PaperLab Represents a Breakthrough as the First Ever In-Office Paper Recycler

By: | December 27th, 2015


Epson has succeeded in making the first ever in-office paper recycler, which can accept used documents and recycle them into clean white, untarnished pieces of blank paper. All of the recycling processes take just three minutes. This device has been named the PaperLab and has already made huge waves in the news.

Epson claims that their innovation will change the recycling industry forever. It can reuse 14 sheets of A4 paper in a single minute, which means that it can produce 6,720 sheets if it is operated for 8 hours straight. Not only does it produce A4 paper, but it also produces thick sheets, business cards, colored paper, and even scented papers.

This revolutionary machine operates by utilizing a “dry mechanism” to recycle and manufacture paper. In the first step, the used paper is fiberized, and then it is turned into long, thin, cottony fibrous strings, which are then combined and bound together. After that, new substances are incorporated into the mixture, to give the paper its characteristic properties, and then it is finally formed into the desired shape, size, and quality.

Although Epson has kept the operational characteristics and mechanics of the machine a secret, one thing is evident: This method of paper recycling uses less pulping mixture than traditional methods, because the used paper is first turned into long strings of fiber. Epson also claims that the machine has the capability to destroy confidential documents.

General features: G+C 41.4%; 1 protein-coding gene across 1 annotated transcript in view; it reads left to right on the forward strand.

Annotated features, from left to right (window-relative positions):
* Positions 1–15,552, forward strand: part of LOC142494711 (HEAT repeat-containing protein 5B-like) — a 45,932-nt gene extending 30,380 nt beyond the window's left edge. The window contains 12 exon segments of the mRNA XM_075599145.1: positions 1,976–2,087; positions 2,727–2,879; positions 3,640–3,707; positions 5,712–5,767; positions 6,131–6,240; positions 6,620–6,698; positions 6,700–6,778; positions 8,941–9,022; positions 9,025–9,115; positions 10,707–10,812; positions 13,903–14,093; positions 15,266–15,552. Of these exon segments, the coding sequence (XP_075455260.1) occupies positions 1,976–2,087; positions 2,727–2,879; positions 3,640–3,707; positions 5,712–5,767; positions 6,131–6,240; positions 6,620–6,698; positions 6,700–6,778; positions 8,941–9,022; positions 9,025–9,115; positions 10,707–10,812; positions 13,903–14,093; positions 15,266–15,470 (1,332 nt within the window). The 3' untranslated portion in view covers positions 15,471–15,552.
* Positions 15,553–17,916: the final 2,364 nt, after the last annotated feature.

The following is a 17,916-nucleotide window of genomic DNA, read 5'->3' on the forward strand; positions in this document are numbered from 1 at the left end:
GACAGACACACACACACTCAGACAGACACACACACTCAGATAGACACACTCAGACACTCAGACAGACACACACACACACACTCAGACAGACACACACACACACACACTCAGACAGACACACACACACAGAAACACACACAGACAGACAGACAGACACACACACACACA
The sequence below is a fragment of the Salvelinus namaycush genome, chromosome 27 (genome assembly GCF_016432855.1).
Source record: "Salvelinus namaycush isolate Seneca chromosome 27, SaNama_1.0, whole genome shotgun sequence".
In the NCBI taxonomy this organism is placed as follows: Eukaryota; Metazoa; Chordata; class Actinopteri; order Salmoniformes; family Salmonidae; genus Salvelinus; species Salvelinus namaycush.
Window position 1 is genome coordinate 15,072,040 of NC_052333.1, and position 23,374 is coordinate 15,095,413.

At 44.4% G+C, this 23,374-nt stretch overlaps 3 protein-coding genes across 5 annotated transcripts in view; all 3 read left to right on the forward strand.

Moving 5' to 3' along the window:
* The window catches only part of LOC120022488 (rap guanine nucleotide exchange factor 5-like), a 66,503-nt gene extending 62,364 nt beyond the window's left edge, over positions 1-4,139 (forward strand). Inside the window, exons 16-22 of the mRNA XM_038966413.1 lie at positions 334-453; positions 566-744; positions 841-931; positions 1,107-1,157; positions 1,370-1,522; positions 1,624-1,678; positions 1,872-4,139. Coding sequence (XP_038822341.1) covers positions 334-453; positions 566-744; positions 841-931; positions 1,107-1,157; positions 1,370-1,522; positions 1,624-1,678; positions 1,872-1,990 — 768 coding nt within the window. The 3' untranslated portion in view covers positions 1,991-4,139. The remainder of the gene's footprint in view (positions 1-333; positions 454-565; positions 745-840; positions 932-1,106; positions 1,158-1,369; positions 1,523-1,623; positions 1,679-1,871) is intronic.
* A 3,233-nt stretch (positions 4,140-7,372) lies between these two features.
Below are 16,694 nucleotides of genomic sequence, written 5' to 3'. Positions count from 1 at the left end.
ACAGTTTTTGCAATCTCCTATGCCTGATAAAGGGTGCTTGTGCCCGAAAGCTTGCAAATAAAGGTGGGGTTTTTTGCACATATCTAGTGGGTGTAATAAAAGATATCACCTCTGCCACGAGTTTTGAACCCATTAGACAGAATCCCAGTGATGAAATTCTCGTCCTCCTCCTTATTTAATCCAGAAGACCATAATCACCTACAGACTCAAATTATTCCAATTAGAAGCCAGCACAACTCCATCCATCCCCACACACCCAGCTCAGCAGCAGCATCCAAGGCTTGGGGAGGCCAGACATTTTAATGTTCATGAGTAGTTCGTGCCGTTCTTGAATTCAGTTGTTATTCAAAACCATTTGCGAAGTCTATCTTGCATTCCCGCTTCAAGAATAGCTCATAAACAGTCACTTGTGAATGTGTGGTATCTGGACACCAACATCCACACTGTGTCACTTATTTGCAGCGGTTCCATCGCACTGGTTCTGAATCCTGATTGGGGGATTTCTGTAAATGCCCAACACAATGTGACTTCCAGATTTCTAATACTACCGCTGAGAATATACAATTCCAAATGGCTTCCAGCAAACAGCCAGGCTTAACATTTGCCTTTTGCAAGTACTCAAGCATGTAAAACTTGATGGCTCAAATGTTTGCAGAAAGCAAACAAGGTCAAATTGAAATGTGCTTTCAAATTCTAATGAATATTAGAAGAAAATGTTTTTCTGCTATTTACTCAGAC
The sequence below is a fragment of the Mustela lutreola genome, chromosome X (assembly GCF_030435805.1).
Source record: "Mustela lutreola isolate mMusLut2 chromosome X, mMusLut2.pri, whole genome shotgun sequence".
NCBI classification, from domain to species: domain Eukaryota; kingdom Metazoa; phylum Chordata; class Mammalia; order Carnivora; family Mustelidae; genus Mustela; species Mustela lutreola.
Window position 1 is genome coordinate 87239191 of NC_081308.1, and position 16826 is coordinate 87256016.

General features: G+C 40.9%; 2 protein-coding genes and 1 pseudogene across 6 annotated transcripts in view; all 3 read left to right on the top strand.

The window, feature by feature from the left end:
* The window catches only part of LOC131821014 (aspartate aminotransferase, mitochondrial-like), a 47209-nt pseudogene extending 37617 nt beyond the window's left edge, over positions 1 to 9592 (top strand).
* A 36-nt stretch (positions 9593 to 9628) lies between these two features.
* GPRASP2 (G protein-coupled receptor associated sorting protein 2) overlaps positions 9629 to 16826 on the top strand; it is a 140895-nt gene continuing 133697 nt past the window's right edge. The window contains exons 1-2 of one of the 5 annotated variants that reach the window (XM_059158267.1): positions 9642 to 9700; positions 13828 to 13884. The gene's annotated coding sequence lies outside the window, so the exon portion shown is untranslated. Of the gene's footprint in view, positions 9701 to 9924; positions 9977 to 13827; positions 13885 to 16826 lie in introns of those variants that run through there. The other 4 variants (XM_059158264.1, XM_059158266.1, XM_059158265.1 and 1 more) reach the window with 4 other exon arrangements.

Epson has yet to demonstrate the machine in public. Only then can it be evaluated if the machine really is a potential breakthrough in the recycling industry. This is, however, not the first attempt to revolutionize this sector. Many attempts were made before PaperLab. For instance:

  • In 2014, a recycling technique surfaced that claimed to convert ground-up used car tires into high-quality asphalt to improve aging road structures.
  • Another recycling technique was reported in 2013, which claimed to turn simple plastic household items into raw materials, which could then be used in 3D printing.
  • The “Blest Machine” allows consumers to transform plastics into oil, in the comfort of their own homes.

The management of Epson claims that PaperLab will be put into production in early 2016. However, its utility will be evaluated after it is exhibited at the Tokyo Big Sight Exhibition

Paul Cook

More articles from Industry Tap...